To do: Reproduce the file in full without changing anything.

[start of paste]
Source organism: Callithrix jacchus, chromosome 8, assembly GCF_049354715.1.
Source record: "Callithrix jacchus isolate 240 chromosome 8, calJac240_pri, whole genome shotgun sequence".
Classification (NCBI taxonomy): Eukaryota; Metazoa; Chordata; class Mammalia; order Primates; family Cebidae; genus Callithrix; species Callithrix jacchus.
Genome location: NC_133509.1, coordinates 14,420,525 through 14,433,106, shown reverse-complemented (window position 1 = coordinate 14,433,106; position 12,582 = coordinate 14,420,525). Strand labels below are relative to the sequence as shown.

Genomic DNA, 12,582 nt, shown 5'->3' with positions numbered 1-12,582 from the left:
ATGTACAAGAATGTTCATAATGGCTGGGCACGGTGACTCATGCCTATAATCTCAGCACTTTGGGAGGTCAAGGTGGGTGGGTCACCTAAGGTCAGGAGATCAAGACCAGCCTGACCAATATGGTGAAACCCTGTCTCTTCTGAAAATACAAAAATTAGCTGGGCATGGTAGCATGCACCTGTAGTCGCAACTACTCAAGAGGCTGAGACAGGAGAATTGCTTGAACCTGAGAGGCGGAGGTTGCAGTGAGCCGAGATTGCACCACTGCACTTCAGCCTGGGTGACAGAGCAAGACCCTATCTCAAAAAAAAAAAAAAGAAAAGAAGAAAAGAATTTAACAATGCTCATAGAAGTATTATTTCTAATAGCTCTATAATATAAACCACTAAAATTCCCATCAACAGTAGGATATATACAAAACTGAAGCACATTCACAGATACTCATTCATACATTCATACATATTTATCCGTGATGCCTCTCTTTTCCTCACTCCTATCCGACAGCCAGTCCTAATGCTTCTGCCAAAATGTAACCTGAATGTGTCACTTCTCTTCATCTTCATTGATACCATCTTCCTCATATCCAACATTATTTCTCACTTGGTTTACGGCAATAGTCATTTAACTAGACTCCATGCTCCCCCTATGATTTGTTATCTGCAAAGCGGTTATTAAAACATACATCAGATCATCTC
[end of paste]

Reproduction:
Source organism: Callithrix jacchus, chromosome 8, assembly GCF_049354715.1.
Source record: "Callithrix jacchus isolate 240 chromosome 8, calJac240_pri, whole genome shotgun sequence".
Classification (NCBI taxonomy): Eukaryota; Metazoa; Chordata; class Mammalia; order Primates; family Cebidae; genus Callithrix; species Callithrix jacchus.
Genome location: NC_133509.1, coordinates 14,420,525 through 14,433,106, shown reverse-complemented (window position 1 = coordinate 14,433,106; position 12,582 = coordinate 14,420,525). Strand labels below are relative to the sequence as shown.

Genomic DNA, 12,582 nt, shown 5'->3' with positions numbered 1-12,582 from the left:
ATGTACAAGAATGTTCATAATGGCTGGGCACGGTGACTCATGCCTATAATCTCAGCACTTTGGGAGGTCAAGGTGGGTGGGTCACCTAAGGTCAGGAGATCAAGACCAGCCTGACCAATATGGTGAAACCCTGTCTCTTCTGAAAATACAAAAATTAGCTGGGCATGGTAGCATGCACCTGTAGTCGCAACTACTCAAGAGGCTGAGACAGGAGAATTGCTTGAACCTGAGAGGCGGAGGTTGCAGTGAGCCGAGATTGCACCACTGCACTTCAGCCTGGGTGACAGAGCAAGACCCTATCTCAAAAAAAAAAAAAAGAAAAGAAGAAAAGAATTTAACAATGCTCATAGAAGTATTATTTCTAATAGCTCTATAATATAAACCACTAAAATTCCCATCAACAGTAGGATATATACAAAACTGAAGCACATTCACAGATACTCATTCATACATTCATACATATTTATCCGTGATGCCTCTCTTTTCCTCACTCCTATCCGACAGCCAGTCCTAATGCTTCTGCCAAAATGTAACCTGAATGTGTCACTTCTCTTCATCTTCATTGATACCATCTTCCTCATATCCAACATTATTTCTCACTTGGTTTACGGCAATAGTCATTTAACTAGACTCCATGCTCCCCCTATGATTTGTTATCTGCAAAGCGGTTATTAAAACATACATCAGATCATCTC